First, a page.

Why eat bugs?
A better question might be: Why not eat bugs?
Over 2 billion people in 80 percent of the world consume insects as part of their daily diet. Bugs are all the rage in both the traditional, as well as the cutting-edge cuisine of Mexico. When we spoke to Jose Alarcon, the new chef of the upcoming Mexican restaurant Popol Vuh, he told us that the ingredient he misses most from home is “jumiles,” an edible insect his mother would regularly use in her cooking, which Alarcon says is reminiscent of citron. In addition to being delicious, they’re very healthy, he says.
So, Minnesota, when are we going to get on board with what fully a third of the world already knows?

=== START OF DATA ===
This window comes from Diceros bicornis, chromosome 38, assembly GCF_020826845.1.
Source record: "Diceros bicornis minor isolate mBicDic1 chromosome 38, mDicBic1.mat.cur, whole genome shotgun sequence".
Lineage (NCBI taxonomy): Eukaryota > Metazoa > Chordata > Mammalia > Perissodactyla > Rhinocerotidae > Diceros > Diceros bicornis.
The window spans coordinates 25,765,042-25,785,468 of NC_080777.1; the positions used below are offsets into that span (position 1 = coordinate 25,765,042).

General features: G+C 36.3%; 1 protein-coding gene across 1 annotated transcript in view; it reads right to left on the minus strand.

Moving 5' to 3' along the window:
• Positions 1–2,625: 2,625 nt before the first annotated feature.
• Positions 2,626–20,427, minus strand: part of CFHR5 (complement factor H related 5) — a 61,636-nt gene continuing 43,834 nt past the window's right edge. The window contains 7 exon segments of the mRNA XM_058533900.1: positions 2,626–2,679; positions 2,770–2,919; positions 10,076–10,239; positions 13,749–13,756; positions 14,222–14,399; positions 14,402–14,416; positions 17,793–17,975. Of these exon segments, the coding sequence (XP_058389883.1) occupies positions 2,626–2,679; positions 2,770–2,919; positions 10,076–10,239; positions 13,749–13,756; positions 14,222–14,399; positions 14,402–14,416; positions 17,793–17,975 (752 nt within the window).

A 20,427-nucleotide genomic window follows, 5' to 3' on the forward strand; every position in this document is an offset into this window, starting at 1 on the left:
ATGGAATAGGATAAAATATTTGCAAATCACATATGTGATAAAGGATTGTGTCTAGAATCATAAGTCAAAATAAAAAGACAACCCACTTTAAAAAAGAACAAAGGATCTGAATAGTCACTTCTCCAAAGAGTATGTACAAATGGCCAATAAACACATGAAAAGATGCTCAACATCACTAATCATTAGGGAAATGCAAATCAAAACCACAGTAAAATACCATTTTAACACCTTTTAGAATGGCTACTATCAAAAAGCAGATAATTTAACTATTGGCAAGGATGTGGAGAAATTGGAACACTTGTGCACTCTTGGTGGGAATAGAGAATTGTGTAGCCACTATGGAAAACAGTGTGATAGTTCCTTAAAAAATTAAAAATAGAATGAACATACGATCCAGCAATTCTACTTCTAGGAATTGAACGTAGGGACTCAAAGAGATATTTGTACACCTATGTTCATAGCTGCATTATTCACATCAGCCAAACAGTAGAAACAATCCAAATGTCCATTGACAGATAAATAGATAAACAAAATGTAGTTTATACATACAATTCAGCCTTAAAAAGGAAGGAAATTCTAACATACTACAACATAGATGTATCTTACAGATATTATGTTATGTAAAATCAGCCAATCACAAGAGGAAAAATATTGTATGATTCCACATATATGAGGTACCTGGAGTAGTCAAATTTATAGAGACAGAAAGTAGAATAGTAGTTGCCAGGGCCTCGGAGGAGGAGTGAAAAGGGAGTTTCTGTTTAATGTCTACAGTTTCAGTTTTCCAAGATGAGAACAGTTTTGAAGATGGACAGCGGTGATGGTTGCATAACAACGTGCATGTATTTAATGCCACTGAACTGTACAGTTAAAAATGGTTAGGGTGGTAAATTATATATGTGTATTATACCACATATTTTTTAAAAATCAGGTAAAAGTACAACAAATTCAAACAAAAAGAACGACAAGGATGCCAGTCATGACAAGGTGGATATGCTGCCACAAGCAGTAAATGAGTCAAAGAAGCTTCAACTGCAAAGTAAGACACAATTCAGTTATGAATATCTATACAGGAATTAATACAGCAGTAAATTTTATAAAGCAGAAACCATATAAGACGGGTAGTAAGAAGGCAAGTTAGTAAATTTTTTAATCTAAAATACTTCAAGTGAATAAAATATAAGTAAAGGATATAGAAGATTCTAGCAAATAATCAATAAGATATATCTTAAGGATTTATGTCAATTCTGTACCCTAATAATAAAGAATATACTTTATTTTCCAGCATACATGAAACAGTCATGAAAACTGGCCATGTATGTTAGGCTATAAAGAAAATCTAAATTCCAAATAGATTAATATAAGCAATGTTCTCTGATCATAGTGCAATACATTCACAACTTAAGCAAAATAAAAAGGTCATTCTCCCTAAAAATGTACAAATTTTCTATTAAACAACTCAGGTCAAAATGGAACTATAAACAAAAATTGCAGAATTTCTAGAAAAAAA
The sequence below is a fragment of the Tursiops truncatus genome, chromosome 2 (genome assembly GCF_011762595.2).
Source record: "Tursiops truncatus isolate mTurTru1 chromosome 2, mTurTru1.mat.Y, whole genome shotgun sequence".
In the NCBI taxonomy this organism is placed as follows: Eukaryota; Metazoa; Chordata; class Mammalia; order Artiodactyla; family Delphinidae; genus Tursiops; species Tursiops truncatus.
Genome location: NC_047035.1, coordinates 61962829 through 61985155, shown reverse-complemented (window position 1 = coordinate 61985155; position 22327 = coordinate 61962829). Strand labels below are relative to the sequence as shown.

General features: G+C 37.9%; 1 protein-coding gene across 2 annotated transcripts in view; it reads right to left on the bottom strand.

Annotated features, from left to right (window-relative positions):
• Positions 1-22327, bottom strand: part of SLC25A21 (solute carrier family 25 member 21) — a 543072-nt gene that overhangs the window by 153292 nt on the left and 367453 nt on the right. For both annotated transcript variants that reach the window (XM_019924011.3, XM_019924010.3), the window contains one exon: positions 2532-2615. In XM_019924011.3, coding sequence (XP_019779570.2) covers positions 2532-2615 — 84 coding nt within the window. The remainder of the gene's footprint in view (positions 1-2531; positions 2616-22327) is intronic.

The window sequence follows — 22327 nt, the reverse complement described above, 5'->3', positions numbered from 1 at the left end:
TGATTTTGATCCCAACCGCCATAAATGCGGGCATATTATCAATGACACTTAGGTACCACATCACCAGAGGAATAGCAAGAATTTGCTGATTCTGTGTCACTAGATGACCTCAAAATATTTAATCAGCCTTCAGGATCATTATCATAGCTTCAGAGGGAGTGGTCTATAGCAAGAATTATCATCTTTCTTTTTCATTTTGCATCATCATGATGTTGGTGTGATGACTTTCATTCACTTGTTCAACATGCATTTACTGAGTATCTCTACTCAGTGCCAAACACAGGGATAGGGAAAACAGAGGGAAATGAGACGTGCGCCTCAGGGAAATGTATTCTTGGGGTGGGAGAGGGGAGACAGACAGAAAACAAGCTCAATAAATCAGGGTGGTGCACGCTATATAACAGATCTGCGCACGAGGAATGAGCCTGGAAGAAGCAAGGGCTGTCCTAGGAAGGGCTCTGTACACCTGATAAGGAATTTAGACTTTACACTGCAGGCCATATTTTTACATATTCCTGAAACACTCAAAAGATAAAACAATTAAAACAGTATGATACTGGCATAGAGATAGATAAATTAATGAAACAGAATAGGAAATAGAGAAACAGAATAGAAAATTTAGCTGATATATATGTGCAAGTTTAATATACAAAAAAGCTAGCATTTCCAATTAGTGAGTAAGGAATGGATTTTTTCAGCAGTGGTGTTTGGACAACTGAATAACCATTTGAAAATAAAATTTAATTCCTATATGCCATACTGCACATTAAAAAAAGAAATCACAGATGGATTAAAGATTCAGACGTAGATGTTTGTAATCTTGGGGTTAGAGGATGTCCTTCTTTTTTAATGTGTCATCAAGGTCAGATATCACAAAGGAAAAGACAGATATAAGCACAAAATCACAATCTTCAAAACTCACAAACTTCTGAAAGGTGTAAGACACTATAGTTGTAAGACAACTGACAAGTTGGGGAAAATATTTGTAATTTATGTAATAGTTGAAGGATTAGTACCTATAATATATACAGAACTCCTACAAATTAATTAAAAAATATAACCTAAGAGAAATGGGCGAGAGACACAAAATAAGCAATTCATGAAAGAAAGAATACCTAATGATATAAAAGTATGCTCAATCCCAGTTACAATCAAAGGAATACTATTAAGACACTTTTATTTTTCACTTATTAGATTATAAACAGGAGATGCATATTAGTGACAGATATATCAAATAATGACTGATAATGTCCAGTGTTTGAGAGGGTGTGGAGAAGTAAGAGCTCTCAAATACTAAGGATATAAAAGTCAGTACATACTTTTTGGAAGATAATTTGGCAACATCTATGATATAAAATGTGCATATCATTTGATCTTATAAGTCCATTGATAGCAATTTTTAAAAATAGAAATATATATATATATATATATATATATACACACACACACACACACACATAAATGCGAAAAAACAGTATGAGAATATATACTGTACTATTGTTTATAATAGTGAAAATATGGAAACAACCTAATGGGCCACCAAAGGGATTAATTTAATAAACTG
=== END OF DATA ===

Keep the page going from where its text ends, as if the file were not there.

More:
Get a taste on April 22, when GYST Fermentation Bar serves a four-course meal with wine or beer pairings incorporating bugs in every course.
The dinner will follow the April 22 Minneapolis/ St. Paul International Film Festival premiere of The Gateway Bug, a documentary that explores “America’s disconnect with food as climate catastrophe, and shares how changing daily eating habits can feed humanity in an uncertain age.”
The insects for the dinner are being provided by Entomo Farms, a global leader in the cultivation of cricket flour, cricket powder, and insect protein.
There will also be a guest appearance by Andrew Zimmern.
Tickets are $55 and can be purchased here.